A very small percentage of carbon, however, consists of the isotope carbon 14, or radiocarbon, which is unstable.
Carbon 14 has a half-life of 5,780 years, and is continuously created in Earth's atmosphere through the interaction of nitrogen and gamma rays from outer space.
A form of radiometric dating used to determine the age of organic remains in ancient objects, such as archaeological specimens, on the basis of the half-life of carbon-14 and a comparison between the ratio of carbon-12 to carbon-14 in a sample of the remains to the known ratio in living organisms. A technique for measuring the age of organic remains based on the rate of decay of carbon 14.
The carbon 14 present in an organism at the time of its death decays at a steady rate, and so the age of the remains can be calculated from the amount of carbon 14 that is left. The cells of all living things contain carbon atoms that they take in from their environment.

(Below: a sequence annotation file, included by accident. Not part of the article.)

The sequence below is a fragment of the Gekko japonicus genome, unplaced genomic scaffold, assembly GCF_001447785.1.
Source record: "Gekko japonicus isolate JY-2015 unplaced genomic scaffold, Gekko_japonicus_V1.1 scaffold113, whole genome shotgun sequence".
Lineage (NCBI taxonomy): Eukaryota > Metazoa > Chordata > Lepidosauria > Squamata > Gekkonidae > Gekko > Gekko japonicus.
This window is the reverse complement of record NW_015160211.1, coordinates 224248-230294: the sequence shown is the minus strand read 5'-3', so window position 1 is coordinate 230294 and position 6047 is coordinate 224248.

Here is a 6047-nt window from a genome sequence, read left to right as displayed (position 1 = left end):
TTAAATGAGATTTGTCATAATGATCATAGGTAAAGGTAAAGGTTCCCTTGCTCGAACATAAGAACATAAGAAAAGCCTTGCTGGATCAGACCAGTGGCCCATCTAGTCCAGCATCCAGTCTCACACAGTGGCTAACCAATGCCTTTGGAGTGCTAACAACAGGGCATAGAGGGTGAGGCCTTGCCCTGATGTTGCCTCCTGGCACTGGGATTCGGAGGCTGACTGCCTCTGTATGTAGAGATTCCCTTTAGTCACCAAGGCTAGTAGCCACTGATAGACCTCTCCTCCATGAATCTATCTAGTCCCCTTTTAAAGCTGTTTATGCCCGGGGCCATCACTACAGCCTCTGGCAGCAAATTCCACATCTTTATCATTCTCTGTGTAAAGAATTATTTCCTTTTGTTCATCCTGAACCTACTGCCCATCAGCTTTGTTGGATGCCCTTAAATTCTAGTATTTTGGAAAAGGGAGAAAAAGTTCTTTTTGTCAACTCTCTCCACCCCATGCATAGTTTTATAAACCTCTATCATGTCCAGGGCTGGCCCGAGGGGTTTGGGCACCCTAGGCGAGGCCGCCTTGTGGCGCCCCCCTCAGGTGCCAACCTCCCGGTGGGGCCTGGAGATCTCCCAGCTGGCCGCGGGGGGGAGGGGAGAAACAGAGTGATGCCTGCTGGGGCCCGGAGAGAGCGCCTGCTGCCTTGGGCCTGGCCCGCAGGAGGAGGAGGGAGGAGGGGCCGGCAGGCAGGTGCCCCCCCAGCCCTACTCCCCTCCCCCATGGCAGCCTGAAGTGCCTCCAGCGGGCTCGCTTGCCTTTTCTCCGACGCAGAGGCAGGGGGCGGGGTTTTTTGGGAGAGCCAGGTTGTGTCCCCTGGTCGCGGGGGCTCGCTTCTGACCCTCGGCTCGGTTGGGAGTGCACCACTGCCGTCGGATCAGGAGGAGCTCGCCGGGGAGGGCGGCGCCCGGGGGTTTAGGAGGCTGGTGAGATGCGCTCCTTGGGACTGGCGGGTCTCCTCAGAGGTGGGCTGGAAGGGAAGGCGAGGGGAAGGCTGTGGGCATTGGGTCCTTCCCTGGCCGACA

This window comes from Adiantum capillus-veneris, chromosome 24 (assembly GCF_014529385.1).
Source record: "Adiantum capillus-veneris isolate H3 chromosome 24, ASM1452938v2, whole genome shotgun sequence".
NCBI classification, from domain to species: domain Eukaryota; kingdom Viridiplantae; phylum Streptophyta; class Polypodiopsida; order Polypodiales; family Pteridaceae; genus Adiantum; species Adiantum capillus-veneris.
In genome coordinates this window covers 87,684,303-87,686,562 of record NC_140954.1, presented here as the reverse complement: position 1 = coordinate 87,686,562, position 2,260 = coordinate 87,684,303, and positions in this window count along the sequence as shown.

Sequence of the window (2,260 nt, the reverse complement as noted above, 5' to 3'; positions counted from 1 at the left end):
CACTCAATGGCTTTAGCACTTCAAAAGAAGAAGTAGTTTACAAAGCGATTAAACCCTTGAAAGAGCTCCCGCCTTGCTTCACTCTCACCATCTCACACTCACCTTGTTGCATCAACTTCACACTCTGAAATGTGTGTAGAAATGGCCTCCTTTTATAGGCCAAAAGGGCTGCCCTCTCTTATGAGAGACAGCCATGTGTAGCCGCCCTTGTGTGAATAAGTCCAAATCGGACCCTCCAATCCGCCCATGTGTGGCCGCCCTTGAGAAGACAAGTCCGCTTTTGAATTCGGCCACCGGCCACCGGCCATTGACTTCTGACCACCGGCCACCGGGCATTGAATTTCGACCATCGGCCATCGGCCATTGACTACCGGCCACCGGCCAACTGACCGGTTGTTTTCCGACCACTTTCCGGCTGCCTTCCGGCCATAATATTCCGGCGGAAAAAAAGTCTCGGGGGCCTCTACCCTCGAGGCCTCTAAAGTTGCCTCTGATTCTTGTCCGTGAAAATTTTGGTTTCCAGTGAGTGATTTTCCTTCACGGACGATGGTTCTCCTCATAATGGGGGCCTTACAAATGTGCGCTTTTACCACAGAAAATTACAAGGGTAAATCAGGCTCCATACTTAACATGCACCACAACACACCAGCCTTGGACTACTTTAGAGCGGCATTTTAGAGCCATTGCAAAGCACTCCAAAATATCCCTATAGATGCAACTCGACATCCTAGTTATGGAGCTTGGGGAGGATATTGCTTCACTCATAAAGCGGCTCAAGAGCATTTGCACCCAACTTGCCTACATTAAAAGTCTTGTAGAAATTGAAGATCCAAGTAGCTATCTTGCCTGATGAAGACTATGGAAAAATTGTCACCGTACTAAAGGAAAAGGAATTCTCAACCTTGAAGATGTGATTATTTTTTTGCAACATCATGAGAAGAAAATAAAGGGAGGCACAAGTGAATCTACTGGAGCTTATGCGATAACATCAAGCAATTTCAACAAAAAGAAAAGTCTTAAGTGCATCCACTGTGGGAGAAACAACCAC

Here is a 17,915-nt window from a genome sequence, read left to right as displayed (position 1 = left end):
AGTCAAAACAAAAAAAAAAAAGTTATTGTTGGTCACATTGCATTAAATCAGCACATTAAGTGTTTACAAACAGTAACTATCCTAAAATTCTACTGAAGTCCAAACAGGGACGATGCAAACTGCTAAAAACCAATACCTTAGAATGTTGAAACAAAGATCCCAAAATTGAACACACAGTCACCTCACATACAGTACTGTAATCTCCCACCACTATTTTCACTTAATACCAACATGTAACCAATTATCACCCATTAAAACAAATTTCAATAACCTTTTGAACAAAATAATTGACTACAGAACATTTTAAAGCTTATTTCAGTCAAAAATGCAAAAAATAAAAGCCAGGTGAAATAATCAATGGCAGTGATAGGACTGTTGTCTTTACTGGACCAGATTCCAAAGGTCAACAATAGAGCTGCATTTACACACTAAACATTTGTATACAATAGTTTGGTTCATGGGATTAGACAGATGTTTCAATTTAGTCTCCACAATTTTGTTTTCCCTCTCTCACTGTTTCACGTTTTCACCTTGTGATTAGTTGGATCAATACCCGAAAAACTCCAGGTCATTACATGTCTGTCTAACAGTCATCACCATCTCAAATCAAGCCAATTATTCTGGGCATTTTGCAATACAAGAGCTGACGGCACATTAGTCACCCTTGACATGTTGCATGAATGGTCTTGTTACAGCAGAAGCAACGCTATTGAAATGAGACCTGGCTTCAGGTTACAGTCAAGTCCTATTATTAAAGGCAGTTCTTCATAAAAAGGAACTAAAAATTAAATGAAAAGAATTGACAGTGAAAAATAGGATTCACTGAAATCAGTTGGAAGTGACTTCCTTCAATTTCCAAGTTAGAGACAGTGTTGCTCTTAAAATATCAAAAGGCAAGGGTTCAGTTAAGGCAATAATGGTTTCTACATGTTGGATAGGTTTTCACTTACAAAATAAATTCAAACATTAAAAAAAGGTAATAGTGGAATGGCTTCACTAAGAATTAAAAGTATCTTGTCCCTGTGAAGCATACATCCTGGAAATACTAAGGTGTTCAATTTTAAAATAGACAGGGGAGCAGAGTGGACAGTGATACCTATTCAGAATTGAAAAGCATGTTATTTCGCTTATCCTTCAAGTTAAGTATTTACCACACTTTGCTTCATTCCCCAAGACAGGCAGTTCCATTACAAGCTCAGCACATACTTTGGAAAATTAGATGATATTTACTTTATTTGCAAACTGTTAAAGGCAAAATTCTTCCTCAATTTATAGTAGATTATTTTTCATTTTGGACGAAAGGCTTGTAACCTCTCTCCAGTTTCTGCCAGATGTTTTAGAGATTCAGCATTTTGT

Carbon 14 is continually being created in the Earth's atmosphere by the interaction of nitrogen and gamma rays from outer space.
For example, creationist writer Henry Morris [Morris2000, pg.
He first noted that the cells of all living things contain atoms taken in from the organism's environment, including carbon; all organic compounds contain carbon.
Most carbon consists of the isotopes carbon 12 and carbon 13, which are very stable.
The older a sample is, the less (the period of time after which half of a given sample will have decayed) is about 5,730 years, the oldest dates that can be reliably measured by this process date to around 50,000 years ago, although special preparation methods occasionally permit accurate analysis of older samples.
The idea behind radiocarbon dating is straightforward, but years of work were required to develop the technique to the point where accurate dates could be obtained.